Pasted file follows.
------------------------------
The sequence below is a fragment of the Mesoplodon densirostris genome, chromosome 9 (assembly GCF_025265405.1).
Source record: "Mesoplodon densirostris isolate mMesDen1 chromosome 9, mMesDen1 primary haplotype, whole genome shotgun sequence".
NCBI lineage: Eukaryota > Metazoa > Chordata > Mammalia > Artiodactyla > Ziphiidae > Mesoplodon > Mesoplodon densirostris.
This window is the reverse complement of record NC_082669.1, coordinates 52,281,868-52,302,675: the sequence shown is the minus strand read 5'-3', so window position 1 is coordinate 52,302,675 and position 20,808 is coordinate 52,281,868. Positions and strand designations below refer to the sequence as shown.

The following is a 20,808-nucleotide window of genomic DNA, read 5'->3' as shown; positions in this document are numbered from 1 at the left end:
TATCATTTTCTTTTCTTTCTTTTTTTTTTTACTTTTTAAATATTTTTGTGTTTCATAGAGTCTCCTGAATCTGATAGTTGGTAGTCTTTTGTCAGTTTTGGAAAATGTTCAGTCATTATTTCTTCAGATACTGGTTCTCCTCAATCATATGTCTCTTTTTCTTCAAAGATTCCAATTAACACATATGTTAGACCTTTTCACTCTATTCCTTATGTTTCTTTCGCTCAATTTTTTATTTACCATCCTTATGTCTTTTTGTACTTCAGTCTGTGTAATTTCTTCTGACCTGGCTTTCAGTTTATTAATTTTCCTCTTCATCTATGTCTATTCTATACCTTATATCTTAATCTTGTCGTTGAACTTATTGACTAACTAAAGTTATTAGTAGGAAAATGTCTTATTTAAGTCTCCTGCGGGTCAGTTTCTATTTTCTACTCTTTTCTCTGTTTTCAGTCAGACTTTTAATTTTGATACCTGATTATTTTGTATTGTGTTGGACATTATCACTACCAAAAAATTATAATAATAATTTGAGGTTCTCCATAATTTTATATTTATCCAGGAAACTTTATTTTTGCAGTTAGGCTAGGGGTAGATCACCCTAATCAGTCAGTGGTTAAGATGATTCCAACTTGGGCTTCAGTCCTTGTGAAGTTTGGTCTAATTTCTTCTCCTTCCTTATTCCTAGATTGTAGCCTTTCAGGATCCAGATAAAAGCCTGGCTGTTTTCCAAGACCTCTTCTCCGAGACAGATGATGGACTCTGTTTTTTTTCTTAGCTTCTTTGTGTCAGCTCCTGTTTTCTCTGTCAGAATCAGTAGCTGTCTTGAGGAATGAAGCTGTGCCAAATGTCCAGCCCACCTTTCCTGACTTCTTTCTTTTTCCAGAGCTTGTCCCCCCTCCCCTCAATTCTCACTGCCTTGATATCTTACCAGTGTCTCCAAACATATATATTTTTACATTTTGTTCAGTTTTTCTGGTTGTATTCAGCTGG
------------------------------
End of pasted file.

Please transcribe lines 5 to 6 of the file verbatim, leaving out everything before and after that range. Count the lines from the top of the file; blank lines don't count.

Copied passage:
The following is a 20,808-nucleotide window of genomic DNA, read 5'->3' as shown; positions in this document are numbered from 1 at the left end:
TATCATTTTCTTTTCTTTCTTTTTTTTTTTACTTTTTAAATATTTTTGTGTTTCATAGAGTCTCCTGAATCTGATAGTTGGTAGTCTTTTGTCAGTTTTGGAAAATGTTCAGTCATTATTTCTTCAGATACTGGTTCTCCTCAATCATATGTCTCTTTTTCTTCAAAGATTCCAATTAACACATATGTTAGACCTTTTCACTCTATTCCTTATGTTTCTTTCGCTCAATTTTTTATTTACCATCCTTATGTCTTTTTGTACTTCAGTCTGTGTAATTTCTTCTGACCTGGCTTTCAGTTTATTAATTTTCCTCTTCATCTATGTCTATTCTATACCTTATATCTTAATCTTGTCGTTGAACTTATTGACTAACTAAAGTTATTAGTAGGAAAATGTCTTATTTAAGTCTCCTGCGGGTCAGTTTCTATTTTCTACTCTTTTCTCTGTTTTCAGTCAGACTTTTAATTTTGATACCTGATTATTTTGTATTGTGTTGGACATTATCACTACCAAAAAATTATAATAATAATTTGAGGTTCTCCATAATTTTATATTTATCCAGGAAACTTTATTTTTGCAGTTAGGCTAGGGGTAGATCACCCTAATCAGTCAGTGGTTAAGATGATTCCAACTTGGGCTTCAGTCCTTGTGAAGTTTGGTCTAATTTCTTCTCCTTCCTTATTCCTAGATTGTAGCCTTTCAGGATCCAGATAAAAGCCTGGCTGTTTTCCAAGACCTCTTCTCCGAGACAGATGATGGACTCTGTTTTTTTTCTTAGCTTCTTTGTGTCAGCTCCTGTTTTCTCTGTCAGAATCAGTAGCTGTCTTGAGGAATGAAGCTGTGCCAAATGTCCAGCCCACCTTTCCTGACTTCTTTCTTTTTCCAGAGCTTGTCCCCCCTCCCCTCAATTCTCACTGCCTTGATATCTTACCAGTGTCTCCAAACATATATATTTTTACATTTTGTTCAGTTTTTCTGGTTGTATTCAGCTGG